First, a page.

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Tuesday, June 25, 2013

Guest Post with Author Wendy Soliman and Giveaway

Today I would like to welcome author Wendy Soliman to RFTC. Wendy is celebrating the release of her book Beguiling the Barrister and has stopped by to chat. Please give Wendy a warm welcome.

Wendy Soliman was brought up on the Isle of Wight in Southern England but now divides her time between Andorra and West Florida. She lives with her husband Andre and a rescued dog of indeterminate pedigree named Jake Bentley.

The Isle of Wight is full of historic buildings, which is where she acquired her love of history, absorbing it like osmosis. She is the author of nine single-title Regency romances and is excited about her up-coming series charting the fortunes of the Forster dynasty.

When not writing she enjoys reading other people's books, walking miles with her dog whilst plotting her next scene, and is on a one-woman mission to save the wine industry from the economic slump. Well, someone's got to do it!

Places to find Wendy: 
| Site | Blog | Facebook | Twitter

Top Ten list of things you'll find in Beguiling the Barrister by Wendy Soliman - Book Two in her Regency series, The Forsters

As the title implies, Beguiling the Barrister is a courtroom drama, regency style. Here's just a few of the things my research taught me about the legal system, such as it was, in England two hundred years ago.

1. The accused was assumed to be guilty. It was up to his barrister to prove otherwise.

2. The jury didn't retire to consider its verdict, and almost always decided in favour of the prosecution.

3. The judge's summing up was usually biased against the defendant.

4. The prosecution could compel witnesses to attend court. The defence couldn't.

5. Up until the courthouse was remodelled 1774 there was no room for witness to wait in, so they hung out in a nearby tavern!

6. There was a passageway between Newgate Prison and the Old Bailey, enclosed by brick walls, making the movement of prisoners awaiting trial easier and safer.

7. Prisoners were sometimes still branded at the time the courthouse was reconstructed, so there were two irons for confining convicts' hands while they were burnt. Ouch!

8. A large glass mirror was positioned to reflect daylight onto the face of the accused.

9. Spectators were charged for admittance.

10. When the courtroom was enclosed in 1737 danger of infection increased and in one session an outbreak of typhus (gaol fever) lead to the deaths of sixty people.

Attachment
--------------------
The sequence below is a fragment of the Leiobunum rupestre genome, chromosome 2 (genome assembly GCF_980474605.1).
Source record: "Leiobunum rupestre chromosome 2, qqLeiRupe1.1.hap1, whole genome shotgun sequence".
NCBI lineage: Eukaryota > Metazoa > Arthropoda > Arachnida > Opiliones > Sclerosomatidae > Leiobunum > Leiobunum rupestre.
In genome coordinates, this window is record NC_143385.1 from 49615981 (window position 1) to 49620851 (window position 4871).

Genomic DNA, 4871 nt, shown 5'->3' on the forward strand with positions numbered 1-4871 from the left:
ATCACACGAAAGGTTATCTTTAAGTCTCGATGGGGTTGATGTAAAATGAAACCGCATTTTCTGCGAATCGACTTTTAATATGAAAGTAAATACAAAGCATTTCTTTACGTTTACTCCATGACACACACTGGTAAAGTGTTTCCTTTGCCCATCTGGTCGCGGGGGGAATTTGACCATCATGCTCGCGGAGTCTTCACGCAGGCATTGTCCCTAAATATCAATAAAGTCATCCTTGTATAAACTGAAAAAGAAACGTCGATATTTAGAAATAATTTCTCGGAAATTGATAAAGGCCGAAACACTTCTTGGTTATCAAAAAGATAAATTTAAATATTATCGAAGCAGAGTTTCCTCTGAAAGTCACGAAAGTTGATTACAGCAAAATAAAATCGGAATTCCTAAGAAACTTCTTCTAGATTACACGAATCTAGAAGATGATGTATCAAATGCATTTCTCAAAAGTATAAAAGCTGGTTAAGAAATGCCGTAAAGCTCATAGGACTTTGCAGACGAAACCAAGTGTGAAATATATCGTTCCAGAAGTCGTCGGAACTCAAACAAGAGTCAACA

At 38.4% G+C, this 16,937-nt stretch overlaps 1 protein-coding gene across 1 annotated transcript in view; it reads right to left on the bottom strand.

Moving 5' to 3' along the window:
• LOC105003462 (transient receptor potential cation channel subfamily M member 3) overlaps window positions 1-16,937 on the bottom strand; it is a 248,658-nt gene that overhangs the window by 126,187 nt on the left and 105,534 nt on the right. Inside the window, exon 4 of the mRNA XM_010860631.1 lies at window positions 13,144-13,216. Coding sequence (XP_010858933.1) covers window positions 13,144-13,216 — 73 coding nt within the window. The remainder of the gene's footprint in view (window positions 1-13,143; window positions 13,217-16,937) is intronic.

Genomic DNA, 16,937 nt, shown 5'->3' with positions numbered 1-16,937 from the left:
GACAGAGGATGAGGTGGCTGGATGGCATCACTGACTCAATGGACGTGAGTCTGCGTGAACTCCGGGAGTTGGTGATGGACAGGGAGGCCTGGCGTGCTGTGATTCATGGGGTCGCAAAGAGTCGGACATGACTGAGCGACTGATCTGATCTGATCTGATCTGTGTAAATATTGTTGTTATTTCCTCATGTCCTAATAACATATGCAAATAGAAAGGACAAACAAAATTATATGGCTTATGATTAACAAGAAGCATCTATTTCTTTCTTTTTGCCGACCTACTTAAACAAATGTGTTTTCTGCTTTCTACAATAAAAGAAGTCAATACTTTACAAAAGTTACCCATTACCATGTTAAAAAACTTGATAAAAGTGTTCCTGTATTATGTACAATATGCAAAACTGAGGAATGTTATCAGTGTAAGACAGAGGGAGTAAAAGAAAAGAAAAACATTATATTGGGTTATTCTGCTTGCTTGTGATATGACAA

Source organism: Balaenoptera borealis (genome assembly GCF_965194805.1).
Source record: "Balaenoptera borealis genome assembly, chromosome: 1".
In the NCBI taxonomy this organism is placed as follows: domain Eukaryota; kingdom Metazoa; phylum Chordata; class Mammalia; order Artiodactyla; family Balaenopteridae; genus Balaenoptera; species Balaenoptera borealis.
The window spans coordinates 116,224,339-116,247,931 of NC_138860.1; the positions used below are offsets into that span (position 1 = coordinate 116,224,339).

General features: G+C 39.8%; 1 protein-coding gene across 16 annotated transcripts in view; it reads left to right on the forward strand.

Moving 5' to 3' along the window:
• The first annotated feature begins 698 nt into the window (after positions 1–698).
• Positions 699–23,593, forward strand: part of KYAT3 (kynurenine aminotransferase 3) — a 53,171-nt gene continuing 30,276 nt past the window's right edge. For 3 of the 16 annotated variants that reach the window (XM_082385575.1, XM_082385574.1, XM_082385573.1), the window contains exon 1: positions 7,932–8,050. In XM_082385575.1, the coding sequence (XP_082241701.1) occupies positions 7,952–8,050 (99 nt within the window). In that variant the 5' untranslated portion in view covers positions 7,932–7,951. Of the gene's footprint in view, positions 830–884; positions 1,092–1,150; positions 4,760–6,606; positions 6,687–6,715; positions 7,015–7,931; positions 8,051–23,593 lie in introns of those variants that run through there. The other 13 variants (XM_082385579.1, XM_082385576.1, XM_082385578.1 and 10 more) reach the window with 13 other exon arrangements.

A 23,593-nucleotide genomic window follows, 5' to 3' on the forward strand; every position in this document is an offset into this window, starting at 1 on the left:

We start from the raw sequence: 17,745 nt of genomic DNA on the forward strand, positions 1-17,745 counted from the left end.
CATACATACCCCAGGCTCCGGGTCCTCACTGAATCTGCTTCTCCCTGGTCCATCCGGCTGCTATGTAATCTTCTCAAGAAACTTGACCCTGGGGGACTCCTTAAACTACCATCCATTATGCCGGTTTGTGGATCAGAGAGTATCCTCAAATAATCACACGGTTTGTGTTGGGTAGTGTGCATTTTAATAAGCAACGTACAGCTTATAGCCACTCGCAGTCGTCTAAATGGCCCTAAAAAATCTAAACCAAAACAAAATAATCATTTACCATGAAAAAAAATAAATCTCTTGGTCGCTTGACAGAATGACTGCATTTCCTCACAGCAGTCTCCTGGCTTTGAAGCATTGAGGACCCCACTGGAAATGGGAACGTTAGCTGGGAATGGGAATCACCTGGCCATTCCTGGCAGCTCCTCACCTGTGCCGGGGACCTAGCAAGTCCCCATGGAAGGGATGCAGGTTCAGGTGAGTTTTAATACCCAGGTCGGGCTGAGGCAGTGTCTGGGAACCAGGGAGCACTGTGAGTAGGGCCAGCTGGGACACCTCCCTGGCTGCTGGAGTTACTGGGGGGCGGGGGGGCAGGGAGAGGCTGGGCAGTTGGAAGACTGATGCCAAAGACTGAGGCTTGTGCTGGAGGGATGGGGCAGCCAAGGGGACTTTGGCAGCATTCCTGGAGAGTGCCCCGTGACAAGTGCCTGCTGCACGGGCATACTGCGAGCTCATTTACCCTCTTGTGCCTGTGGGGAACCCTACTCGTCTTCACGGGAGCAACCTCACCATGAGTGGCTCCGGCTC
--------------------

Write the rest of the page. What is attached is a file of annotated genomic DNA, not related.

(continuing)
Thanks for having me here.


England 1814. Flick- more properly known as Lady Felicity Forster - was twelve when she decided she was going to marry her handsome neighbour, Darius Grantley. Now, embarking on her second season, she's no nearer to achieving that ambition. Drastic action is called for if she's to make Darius fall in love with her.

Darius adores the lovely, high-spirited sister of the Marquess of Denby, but he's aware that Flick is far above him socially and he can't afford to keep her in the style to which she's accustomed. Winning the high-profile Cuthbert case being heard at the Old Bailey will earn him a promised appointment to King's Counsel and just enough income to prove a home for his well-born lady.

But the cards are stacked against Darius. Not only do the newspapers trumpet his clients' guilt, but a powerful peer bribes the witnesses and threatens Flick unless Darius sabotages his own case...

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  1. Okay that's really quite grim. Especially the typhus bit. Reminds me of the story of the ball in Paris where they all died of the plague in one night

  2. Interesting plot. Definitely unusual!

  3. What interesting facts. I think it would have been hard being a barrister in those days.

  4. It's nice to have a hero who's not from the peerage for a change. Sounds interesting!
    I wouldn't have wanted to have been charged with any crime in those days. Did anyone ever get acquitted?!

  5. What kind of research do you have to do for your writing? I really enjoy historical romances, so this looks great! Thanks for the giveaway!

  6. This sounds very interesting! Thanks so much for sharing!

  7. Some great tidbits of history. The book sounds really good.

  8. Interesting plot. Definitely unusual!

  9. Sounds like a book I want to read!

  10. Enjoyed reading the comments. I have added this book to my TBR list. It sounds really good.

  11. Sounds and looks like a very interesting read.

  12. Wow! Yet another reason I'm glad I live *now* rather than any point in history. LOL Thanks for these!

  13. Looking forward to reading such an interesting book! Thank you for the giveaway!

    Wanda Barefoot

  14. Interesting information on the Regency court system. It must have been really scary to be arrested in those days. Beguiling the Barrister sounds like a great story and I'm looking forward to reading it.

  15. I love Regencies where there is a class difference between the two leads. I will have to check this book out.

  16. Thank you for such a wonderful post. The books all look amazing.

  17. Interesting facts about the British legal system in the Regency era.

  18. I can say with certainty that this series sounds very different from any I have read before...I really like different!

    Thanks so much!

  19. Now i am very very curious. Looking forward to read this books.
    Information on the Regency court system, i don't know about them. It make that time was very scary time.

  20. It looks like an interesting story, combining romance and a legal case in a historical story.